The general law does not specifically impose any duty on officials to keepinformation secret though such a duty may arise where the elements necessary toestablish a breach of an equitable duty of confidence21 or a breach of contract canbe shown to exist. A statutory duty not to disclose "information concerningpublic business or any matter of which an employee has knowledge officially" isimposed on Australian Public Service employees by regulations made under thePublic Service Act 1922.22 In Cortis v R23 it was accepted that such a general

    Stapleton (1952) 86 CLR 1, 7; Re Actors Equity and Australian Broadcasting Tribunal(1984) 1 AAR 222, 231.

    13 Bonner y Kara~a Shipping Co [1973] 2 NZLR 375, 379.14 Cf R y Ho~stalu [1977] 3 WWR 629, 634.15 Crimes Act 1914 s 85; see opinion of Attorney-General Evans 29 August 1983

    incorporated in Sen Deb 1983, Vol 101, 3613 (9 December 1983) (hereafter referred toas the Attomey-General's opinion).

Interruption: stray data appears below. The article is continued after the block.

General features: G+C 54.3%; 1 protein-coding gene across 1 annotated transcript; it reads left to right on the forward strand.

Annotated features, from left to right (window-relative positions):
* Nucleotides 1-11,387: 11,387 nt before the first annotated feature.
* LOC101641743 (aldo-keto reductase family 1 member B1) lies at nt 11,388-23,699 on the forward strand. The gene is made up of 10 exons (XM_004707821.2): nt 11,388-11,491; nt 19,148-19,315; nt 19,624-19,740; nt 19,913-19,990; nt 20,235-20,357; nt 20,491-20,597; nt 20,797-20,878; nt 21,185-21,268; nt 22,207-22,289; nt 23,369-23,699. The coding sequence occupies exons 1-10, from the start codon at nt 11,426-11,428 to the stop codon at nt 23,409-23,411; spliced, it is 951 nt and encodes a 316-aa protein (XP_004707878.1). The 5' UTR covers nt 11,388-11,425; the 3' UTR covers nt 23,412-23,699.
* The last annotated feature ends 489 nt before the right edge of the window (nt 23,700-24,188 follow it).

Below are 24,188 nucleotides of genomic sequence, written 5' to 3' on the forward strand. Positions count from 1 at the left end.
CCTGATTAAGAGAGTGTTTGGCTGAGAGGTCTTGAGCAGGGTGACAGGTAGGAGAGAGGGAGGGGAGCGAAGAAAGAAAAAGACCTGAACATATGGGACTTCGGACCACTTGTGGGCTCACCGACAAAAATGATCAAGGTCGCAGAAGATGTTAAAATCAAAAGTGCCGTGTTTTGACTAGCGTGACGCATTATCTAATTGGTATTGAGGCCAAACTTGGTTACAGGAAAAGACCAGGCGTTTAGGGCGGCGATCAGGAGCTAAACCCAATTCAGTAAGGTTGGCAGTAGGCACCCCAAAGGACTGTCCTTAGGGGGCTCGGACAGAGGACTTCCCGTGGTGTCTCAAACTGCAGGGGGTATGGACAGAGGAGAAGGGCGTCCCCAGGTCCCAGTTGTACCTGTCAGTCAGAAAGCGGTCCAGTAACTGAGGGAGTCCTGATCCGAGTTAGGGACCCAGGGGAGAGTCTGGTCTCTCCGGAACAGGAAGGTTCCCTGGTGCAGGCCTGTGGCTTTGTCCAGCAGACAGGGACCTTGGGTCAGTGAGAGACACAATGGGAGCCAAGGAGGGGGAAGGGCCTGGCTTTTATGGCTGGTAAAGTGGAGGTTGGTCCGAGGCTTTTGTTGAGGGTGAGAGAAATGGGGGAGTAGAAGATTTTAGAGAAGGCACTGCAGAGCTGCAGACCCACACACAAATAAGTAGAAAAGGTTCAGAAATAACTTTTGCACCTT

16 See Cortis y R [1979] WAR 30; R y Crisp and Homewood (1919) 83 JP 121, 123;17 Attomey-General's opinion, supra n 15, 361518 Attomey-General's second reading speech on introduction of the Crimes Bill 1960, H

    Reps Deb 1960, Vol 28, 1023 (8 September 1960).19 Crimes Act 1960, s 49. For a discussion of the meaning of the word "secret" in

    s 79(3), see Royal Commission on Intelligence and Security (1977) 4th Report Vol 2,Appendix 4E.

    20 [1979] WAR 30,32.21 See Commonwealth v John Fairfax & Sons Ltd (1980) 147 CLR 39, 50; Allied Mills

    Industries Pty Ltd v Trade Practices Commission (1981) 34 ALR 105, 118; Attorney-General y Jonathon Cape Ltd [1976] 1 QB 752.

    22 Public Service Regulations r 35.

  • 1990] Secrecy Provisions in Commonwealth Legislation 53